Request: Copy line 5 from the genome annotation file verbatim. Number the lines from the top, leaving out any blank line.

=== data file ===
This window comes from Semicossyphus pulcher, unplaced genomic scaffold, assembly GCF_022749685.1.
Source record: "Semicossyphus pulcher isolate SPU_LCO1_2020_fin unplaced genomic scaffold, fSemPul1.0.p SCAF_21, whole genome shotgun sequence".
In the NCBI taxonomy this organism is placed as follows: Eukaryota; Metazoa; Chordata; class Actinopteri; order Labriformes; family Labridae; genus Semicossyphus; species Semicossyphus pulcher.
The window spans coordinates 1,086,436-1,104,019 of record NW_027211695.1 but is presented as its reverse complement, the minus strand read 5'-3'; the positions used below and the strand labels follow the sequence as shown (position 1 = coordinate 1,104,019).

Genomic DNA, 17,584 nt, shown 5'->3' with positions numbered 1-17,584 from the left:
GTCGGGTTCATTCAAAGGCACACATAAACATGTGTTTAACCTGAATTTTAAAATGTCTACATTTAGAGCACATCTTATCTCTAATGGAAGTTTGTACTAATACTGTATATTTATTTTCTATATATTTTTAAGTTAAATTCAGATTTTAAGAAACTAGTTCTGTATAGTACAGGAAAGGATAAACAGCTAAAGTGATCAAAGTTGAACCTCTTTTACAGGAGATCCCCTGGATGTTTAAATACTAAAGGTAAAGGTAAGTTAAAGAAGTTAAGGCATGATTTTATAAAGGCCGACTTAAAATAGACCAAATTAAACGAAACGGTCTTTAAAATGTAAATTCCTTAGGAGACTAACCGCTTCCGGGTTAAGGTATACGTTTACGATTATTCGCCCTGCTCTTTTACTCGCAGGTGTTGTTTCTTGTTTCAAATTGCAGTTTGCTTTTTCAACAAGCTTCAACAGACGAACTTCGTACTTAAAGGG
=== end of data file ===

Genomic DNA, 17,584 nt, shown 5'->3' with positions numbered 1-17,584 from the left: